[fpc-pascal] Reproducible code: DLL calling Firebird crashes

Mark Morgan Lloyd markMLl.fpc-pascal at telemetry.co.uk
Tue Sep 30 15:06:04 CEST 2014

Michael Van Canneyt wrote:

>>>> However I'd precede that by a thought based on what Jose said. In 
>>>> your example, you're opening the database in the initialisation 
>>>> block of businesslayer.pas, which is invoked at an arbitrary 
>>>> position in the init sequence of the DLL/so. If that operation were 
>>>> moved instead to the initialisation block of testdbdll.lpr, which in 
>>>> the context of the DLL/so is analogous to a program's main block, it 
>>>> might work.
>>> No. this is not correct. For a library, this is analogous to 
>>> initialization code of a unit, it's just the 'last' unit being 
>>> initialized.
>> Does the main program explicitly call the initialisation entry point 
>> of the (dynamically-loaded) library, or it this done by the OS? I was 
>> under the impression that the two were basically asynchronous and (as 
>> a particular example) both the program and the library would have 
>> distinct copies of the system unit with their own global variables 
>> etc. hence the memory manager problem.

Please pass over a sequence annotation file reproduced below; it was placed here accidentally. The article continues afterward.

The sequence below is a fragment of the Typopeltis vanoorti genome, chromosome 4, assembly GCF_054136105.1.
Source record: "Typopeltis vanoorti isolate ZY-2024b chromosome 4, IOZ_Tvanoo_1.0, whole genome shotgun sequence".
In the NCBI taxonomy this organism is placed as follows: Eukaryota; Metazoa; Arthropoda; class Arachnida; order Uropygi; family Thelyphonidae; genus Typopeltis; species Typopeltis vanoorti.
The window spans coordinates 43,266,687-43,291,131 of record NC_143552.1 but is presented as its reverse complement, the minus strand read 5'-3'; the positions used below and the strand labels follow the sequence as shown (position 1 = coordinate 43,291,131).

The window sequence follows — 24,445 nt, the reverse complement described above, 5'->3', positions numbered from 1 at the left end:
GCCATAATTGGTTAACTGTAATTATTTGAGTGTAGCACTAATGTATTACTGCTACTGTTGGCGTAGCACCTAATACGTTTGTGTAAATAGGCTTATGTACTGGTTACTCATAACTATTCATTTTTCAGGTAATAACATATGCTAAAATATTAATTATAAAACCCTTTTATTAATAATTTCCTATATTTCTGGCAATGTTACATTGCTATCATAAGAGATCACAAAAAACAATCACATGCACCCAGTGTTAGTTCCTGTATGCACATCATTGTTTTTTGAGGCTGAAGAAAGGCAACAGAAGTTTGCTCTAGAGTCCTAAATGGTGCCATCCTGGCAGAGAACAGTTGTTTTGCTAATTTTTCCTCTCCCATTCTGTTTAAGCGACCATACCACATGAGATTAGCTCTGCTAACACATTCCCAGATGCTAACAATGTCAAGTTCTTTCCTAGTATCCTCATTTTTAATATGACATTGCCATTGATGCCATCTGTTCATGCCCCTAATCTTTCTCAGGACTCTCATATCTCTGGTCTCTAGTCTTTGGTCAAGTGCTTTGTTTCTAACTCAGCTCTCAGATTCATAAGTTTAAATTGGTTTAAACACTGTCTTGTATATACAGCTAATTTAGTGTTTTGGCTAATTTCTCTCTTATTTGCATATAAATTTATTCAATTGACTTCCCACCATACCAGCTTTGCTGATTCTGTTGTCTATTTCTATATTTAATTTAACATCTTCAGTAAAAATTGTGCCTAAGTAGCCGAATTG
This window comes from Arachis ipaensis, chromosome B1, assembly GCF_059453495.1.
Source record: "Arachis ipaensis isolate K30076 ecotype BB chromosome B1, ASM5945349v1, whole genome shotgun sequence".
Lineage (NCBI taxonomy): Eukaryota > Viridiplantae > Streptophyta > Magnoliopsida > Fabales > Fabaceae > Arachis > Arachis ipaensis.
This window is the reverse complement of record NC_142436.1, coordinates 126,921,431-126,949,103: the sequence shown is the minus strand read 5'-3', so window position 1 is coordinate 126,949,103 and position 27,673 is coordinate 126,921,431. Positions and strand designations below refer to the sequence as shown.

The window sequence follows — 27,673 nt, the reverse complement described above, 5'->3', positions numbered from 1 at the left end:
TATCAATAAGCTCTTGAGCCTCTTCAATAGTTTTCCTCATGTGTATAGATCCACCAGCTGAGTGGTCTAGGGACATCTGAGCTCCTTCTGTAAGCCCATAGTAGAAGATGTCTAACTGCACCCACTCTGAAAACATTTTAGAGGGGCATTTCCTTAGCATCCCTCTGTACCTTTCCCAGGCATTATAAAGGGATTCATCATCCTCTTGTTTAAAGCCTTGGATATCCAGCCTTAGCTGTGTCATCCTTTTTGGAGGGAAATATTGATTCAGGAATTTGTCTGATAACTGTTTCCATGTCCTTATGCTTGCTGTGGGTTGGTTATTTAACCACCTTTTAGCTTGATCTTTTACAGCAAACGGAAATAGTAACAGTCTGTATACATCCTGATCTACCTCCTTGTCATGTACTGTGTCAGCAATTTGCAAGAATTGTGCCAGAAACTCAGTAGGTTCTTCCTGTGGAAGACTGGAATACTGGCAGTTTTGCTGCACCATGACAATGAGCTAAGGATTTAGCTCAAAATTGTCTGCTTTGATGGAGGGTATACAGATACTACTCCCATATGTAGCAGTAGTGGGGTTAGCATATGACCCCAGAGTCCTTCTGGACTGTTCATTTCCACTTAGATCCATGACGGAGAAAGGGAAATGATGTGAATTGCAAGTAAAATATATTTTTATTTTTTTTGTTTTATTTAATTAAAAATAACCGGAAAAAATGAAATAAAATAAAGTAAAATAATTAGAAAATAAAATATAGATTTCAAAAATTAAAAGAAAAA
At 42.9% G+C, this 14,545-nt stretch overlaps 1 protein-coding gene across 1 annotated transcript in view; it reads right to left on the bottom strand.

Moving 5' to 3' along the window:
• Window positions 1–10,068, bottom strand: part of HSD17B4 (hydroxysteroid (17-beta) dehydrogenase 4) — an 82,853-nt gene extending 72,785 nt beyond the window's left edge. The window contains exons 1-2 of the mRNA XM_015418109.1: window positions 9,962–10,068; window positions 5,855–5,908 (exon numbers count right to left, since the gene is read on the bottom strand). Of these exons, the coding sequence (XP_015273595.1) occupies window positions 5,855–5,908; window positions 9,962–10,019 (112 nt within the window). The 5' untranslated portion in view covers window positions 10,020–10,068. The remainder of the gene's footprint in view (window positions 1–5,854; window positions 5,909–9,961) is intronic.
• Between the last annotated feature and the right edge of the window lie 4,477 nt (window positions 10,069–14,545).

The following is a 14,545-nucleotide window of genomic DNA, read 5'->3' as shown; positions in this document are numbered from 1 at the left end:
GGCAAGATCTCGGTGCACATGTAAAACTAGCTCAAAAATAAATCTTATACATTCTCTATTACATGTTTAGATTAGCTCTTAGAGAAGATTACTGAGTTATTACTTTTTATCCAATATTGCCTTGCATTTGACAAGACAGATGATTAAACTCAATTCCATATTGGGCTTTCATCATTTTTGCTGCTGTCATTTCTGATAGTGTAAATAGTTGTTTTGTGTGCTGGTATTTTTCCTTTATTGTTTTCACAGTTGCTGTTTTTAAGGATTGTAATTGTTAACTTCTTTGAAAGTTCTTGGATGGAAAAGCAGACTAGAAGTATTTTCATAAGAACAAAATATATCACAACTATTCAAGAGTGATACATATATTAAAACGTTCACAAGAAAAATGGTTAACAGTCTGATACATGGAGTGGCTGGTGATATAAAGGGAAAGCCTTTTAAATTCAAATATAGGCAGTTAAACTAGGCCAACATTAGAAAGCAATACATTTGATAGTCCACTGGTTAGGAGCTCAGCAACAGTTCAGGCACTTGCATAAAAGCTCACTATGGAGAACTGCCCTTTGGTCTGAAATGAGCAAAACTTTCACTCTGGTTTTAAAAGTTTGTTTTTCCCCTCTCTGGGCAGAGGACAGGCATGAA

> The memory manager problem is completely unrelated to this. DLL and 
> calling program simply have different copies of the FPC memory manager.
> That is what needs to be solved with dynamic packages.

Yes, agreed. Except that if cmem (or whatever) isn't being used there 
are two completely separate copies of the memory manager because...

> As far as I know, the initialization entry point is called automatically.
> But the compiler experts should confirm this. IIRC the behaviour changed 
> as the support for libraries improved;

..(pending comment from compiler experts) there are completely separate 
trees of units in the main program and each dynamically-loaded library. 
The OS calls the initialisation block(s) for each library, and then 
finally calls the initialisation block for the main program. So in the 
context of one particular library, code in the main library 
initialisation block should have a similar standing to that in the main 
program initialisation block: everything else in that context (i.e. in 
the library or in the main program) has been initialised before it is 
called, and when it exits it goes back to the OS (possibly via 
finalisation blocks).

Mark Morgan Lloyd
markMLl .AT. telemetry.co .DOT. uk

[Opinions above are the author's, not those of his employers or colleagues]

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